At Berkeley

“From 1967 to the present, Frederick Wiseman has built one of the most formidable bodies of work in cinema. His masterfully constructed documentaries (Wiseman has a sense of structure and of character to rival that of any fiction filmmaker) have examined the inner workings of institutions, undertakings, and ways of life great (WELFARE) and small (BOXING GYM), joyous (LA DANCE) and harsh (NEAR DEATH). In his new film, he looks at the University of California, Berkeley, as always from multiple angles—the administrators as they try to reconcile the school’s storied past with its fiscally grim present, the students as they try to reconcile their ideals with the realities of their world, the maintenance staff, the local shops and restaurants—in order to arrive at a portrait that is rich in detail and epic in scope. Wiseman, now a very youthful 83, is one of our most vigorous filmmakers. He is also one of our greatest.”—New York Film Festival.

Genres: Documentary

Other Films by Frederick Wiseman

The Store

In this fly-on-the-wall examination of the surrealism of the everyday, Wiseman points his camera at the flagship luxury department store Neiman Marcus in Dallas, Texas, during the 1982 holiday season and the height of fame of landmark TV series Dallas. Wiseman, granted unprecedented access to the store’s day-to-day operations, from sales meetings to showrooms, shows us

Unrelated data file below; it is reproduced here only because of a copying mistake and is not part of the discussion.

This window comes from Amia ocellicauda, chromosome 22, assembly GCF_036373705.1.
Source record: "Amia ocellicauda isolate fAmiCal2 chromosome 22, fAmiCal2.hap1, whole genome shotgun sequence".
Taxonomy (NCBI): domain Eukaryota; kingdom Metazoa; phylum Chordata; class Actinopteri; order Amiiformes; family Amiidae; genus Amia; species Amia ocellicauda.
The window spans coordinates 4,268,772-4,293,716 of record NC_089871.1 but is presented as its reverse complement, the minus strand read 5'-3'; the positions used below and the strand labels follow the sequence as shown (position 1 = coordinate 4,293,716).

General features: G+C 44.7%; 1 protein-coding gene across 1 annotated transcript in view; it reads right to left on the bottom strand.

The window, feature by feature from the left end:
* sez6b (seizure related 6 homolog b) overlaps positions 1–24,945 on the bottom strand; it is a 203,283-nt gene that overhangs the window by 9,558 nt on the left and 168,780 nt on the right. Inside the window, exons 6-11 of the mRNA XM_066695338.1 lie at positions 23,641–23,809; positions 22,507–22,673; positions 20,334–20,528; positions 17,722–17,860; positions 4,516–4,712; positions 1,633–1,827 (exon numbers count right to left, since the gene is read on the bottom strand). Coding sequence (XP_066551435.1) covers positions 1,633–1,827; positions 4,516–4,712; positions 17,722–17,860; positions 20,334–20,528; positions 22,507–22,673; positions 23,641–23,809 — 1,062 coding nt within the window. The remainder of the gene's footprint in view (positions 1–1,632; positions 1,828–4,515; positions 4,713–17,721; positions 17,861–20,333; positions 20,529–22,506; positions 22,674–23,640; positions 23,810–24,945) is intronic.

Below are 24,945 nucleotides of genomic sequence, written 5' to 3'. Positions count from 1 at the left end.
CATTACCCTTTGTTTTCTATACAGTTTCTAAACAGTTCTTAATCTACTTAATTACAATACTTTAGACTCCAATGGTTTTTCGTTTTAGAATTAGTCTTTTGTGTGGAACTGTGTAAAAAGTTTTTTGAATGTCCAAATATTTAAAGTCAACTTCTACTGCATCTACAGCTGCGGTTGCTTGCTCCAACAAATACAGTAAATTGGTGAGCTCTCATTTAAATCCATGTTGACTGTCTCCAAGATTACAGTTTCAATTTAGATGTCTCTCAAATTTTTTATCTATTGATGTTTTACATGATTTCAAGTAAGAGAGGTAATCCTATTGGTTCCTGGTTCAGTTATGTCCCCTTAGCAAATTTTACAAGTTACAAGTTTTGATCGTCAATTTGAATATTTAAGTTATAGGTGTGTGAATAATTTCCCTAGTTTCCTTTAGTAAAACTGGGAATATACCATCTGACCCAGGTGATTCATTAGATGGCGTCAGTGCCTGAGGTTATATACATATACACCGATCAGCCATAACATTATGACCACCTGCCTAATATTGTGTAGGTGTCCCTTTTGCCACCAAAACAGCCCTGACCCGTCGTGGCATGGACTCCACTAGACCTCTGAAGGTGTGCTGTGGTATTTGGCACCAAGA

Meat

After spending much of the 1960s and early 1970s examining the complexity of official institutions of American life—the school, the court, the military, bureaucracy—Wiseman here turns his lens toward the food industry, specifically the production of beef and lamb. At times grisly but wholly incisive, MEAT is more than a precursor to politically aware documentary

Titicut Folllies

“Frederick Wiseman burst onto the scene in 1967 with what remains his most controversial film, a detached yet rigorous examination of the conditions at a mental health facility. Set in Massachusetts’ Bridgewater State Hospital for the criminally insane, the film peers relentlessly at the routine humiliations enacted by the guards upon the inmates, which range